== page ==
Bone carving, New Zealand: Hei Matau

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Hei Matau (photo TNZ Tourism New Zealand)
Hei Matau (photo TNZ Tourism New Zealand)

Carved bone pendants

Maori bone artwork is soft and warm to touch, yet the finish is like polished glass. Over a period of time, the carving absorbs oils from your skin and changes color to a very light honey gold. The Maori believe this means the carving is taking on some of your spirituality and essence.

Hei Mataua symbol representing a fish hook – is a sign of respect for the sea and its creatures. It is also worn as a good luck charm, providing protection and safety while travelling over water. It also represents health, leadership, determination, strength, fertility, and prosperity for the Maori people – the meaning originates from a legend that tells the story about a fisherman who once fished solely with hooks carved from bone and who caught the biggest fishes.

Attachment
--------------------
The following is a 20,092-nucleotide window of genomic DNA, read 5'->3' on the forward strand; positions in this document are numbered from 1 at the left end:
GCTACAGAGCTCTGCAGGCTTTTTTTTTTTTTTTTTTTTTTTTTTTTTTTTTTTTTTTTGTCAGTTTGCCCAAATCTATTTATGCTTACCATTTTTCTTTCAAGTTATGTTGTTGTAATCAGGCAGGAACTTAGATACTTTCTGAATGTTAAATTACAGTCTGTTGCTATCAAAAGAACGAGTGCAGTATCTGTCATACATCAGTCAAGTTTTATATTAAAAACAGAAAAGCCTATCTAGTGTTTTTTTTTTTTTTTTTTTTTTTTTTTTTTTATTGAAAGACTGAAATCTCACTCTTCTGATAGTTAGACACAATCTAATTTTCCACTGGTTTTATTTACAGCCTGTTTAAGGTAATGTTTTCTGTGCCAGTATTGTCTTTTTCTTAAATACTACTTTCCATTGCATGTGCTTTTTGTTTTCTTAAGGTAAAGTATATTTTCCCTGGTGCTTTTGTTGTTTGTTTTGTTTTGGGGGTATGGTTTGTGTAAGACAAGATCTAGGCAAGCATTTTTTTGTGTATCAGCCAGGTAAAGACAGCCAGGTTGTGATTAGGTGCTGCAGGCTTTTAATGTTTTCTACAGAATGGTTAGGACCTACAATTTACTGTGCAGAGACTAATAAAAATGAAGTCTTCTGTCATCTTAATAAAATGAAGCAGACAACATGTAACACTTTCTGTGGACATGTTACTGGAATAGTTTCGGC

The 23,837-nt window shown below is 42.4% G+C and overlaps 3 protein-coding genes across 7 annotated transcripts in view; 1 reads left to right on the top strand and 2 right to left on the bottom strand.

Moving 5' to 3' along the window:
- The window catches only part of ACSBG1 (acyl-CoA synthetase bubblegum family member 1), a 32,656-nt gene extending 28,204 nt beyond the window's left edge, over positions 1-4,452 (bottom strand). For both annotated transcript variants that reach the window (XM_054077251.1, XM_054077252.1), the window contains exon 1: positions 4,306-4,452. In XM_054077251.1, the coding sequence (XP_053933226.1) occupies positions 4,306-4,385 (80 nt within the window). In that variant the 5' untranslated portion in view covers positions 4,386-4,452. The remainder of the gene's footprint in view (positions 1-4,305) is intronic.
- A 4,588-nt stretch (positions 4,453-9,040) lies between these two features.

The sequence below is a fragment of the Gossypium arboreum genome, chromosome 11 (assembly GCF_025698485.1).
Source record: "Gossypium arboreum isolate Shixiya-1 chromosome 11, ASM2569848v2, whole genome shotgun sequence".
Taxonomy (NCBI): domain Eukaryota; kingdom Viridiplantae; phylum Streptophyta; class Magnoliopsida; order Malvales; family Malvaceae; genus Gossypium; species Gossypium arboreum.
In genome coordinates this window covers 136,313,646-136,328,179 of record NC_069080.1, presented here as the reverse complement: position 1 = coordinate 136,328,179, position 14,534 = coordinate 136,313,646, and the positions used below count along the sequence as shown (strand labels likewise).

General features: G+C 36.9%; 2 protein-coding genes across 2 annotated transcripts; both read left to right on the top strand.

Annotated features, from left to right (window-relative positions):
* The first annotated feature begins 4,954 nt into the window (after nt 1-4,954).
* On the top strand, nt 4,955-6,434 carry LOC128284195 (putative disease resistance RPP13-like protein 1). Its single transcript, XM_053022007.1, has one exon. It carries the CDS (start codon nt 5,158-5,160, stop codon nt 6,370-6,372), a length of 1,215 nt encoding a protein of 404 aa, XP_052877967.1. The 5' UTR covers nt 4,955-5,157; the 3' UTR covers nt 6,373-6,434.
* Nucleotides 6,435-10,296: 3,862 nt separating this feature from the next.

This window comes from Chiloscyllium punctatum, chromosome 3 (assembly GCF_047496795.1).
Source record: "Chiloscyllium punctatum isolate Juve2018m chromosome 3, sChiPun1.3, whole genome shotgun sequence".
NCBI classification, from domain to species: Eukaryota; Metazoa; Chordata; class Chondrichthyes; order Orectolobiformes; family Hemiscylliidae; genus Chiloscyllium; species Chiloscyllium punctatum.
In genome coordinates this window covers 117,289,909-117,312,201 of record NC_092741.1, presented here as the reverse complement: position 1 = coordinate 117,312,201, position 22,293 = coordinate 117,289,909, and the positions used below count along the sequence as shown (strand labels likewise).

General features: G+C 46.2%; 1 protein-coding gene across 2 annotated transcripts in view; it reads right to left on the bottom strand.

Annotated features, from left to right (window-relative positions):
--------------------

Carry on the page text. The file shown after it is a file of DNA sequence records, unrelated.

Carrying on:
Originally the pendants were carved out of whale bones but nowadays cattle bone is the most common material used. When buying a pendant make sure that it is actually carved and not mass-manufactured in e.g. China where pendants are reproduced with bone paste. New Zealanders mostly oppose these imports but can’t do much against it.

Different shapes and symbols: different meanings

There are several shapes with a certain meaning. As mentioned the fish hook (hei matau) is the most traditional and popular one but others have also a strong meaning to the Maori people: a twisted crossover design means friendship and binding to people to each other. A Spiral means a new beginning, growth and always harmony.

Almost all tourist shops offer those pendants but you’ll find them also in jewelry stores. Other materials are offered as well: gemstones or metal.